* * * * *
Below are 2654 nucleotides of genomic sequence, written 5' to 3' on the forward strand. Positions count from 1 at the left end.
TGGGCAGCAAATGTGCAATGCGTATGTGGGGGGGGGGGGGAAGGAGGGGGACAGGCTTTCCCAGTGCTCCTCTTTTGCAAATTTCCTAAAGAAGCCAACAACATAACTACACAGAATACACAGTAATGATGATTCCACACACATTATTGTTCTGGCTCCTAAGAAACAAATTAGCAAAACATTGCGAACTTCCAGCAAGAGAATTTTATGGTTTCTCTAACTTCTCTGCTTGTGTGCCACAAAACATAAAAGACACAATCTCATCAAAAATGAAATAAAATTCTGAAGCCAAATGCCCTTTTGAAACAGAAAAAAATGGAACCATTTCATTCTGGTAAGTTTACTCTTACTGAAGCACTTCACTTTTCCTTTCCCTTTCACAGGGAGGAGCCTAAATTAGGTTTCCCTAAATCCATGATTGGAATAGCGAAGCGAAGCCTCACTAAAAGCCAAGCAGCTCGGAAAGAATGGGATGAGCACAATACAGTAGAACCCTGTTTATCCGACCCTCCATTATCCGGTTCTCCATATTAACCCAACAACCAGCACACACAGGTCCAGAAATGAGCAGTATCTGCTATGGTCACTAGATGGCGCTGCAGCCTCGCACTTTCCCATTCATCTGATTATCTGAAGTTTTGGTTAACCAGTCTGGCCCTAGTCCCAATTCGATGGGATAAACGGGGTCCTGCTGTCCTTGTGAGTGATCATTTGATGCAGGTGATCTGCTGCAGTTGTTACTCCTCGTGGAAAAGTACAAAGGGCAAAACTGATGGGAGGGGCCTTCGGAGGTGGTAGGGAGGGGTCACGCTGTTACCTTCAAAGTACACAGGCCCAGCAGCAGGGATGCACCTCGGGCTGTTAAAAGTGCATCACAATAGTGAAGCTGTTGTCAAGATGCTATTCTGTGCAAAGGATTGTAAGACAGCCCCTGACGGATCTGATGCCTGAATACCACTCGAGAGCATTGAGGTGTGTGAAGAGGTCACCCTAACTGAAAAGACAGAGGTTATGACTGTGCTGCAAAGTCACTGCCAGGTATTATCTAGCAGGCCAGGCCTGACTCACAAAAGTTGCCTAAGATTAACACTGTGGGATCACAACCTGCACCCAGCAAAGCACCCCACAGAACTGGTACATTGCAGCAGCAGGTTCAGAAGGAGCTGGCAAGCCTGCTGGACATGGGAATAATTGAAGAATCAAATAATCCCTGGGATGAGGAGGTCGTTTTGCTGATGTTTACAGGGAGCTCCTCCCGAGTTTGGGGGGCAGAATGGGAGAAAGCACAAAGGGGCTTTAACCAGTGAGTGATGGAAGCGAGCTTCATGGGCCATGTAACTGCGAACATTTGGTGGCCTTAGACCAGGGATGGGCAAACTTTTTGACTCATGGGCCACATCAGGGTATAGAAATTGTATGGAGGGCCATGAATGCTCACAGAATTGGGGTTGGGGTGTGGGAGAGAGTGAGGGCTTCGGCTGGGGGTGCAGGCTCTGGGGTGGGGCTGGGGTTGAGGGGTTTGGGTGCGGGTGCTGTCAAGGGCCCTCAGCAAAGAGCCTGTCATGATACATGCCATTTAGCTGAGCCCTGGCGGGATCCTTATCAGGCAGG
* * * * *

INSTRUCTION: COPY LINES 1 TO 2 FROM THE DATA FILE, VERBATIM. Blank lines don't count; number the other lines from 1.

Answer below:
Below are 2654 nucleotides of genomic sequence, written 5' to 3' on the forward strand. Positions count from 1 at the left end.
TGGGCAGCAAATGTGCAATGCGTATGTGGGGGGGGGGGGGAAGGAGGGGGACAGGCTTTCCCAGTGCTCCTCTTTTGCAAATTTCCTAAAGAAGCCAACAACATAACTACACAGAATACACAGTAATGATGATTCCACACACATTATTGTTCTGGCTCCTAAGAAACAAATTAGCAAAACATTGCGAACTTCCAGCAAGAGAATTTTATGGTTTCTCTAACTTCTCTGCTTGTGTGCCACAAAACATAAAAGACACAATCTCATCAAAAATGAAATAAAATTCTGAAGCCAAATGCCCTTTTGAAACAGAAAAAAATGGAACCATTTCATTCTGGTAAGTTTACTCTTACTGAAGCACTTCACTTTTCCTTTCCCTTTCACAGGGAGGAGCCTAAATTAGGTTTCCCTAAATCCATGATTGGAATAGCGAAGCGAAGCCTCACTAAAAGCCAAGCAGCTCGGAAAGAATGGGATGAGCACAATACAGTAGAACCCTGTTTATCCGACCCTCCATTATCCGGTTCTCCATATTAACCCAACAACCAGCACACACAGGTCCAGAAATGAGCAGTATCTGCTATGGTCACTAGATGGCGCTGCAGCCTCGCACTTTCCCATTCATCTGATTATCTGAAGTTTTGGTTAACCAGTCTGGCCCTAGTCCCAATTCGATGGGATAAACGGGGTCCTGCTGTCCTTGTGAGTGATCATTTGATGCAGGTGATCTGCTGCAGTTGTTACTCCTCGTGGAAAAGTACAAAGGGCAAAACTGATGGGAGGGGCCTTCGGAGGTGGTAGGGAGGGGTCACGCTGTTACCTTCAAAGTACACAGGCCCAGCAGCAGGGATGCACCTCGGGCTGTTAAAAGTGCATCACAATAGTGAAGCTGTTGTCAAGATGCTATTCTGTGCAAAGGATTGTAAGACAGCCCCTGACGGATCTGATGCCTGAATACCACTCGAGAGCATTGAGGTGTGTGAAGAGGTCACCCTAACTGAAAAGACAGAGGTTATGACTGTGCTGCAAAGTCACTGCCAGGTATTATCTAGCAGGCCAGGCCTGACTCACAAAAGTTGCCTAAGATTAACACTGTGGGATCACAACCTGCACCCAGCAAAGCACCCCACAGAACTGGTACATTGCAGCAGCAGGTTCAGAAGGAGCTGGCAAGCCTGCTGGACATGGGAATAATTGAAGAATCAAATAATCCCTGGGATGAGGAGGTCGTTTTGCTGATGTTTACAGGGAGCTCCTCCCGAGTTTGGGGGGCAGAATGGGAGAAAGCACAAAGGGGCTTTAACCAGTGAGTGATGGAAGCGAGCTTCATGGGCCATGTAACTGCGAACATTTGGTGGCCTTAGACCAGGGATGGGCAAACTTTTTGACTCATGGGCCACATCAGGGTATAGAAATTGTATGGAGGGCCATGAATGCTCACAGAATTGGGGTTGGGGTGTGGGAGAGAGTGAGGGCTTCGGCTGGGGGTGCAGGCTCTGGGGTGGGGCTGGGGTTGAGGGGTTTGGGTGCGGGTGCTGTCAAGGGCCCTCAGCAAAGAGCCTGTCATGATACATGCCATTTAGCTGAGCCCTGGCGGGATCCTTATCAGGCAGG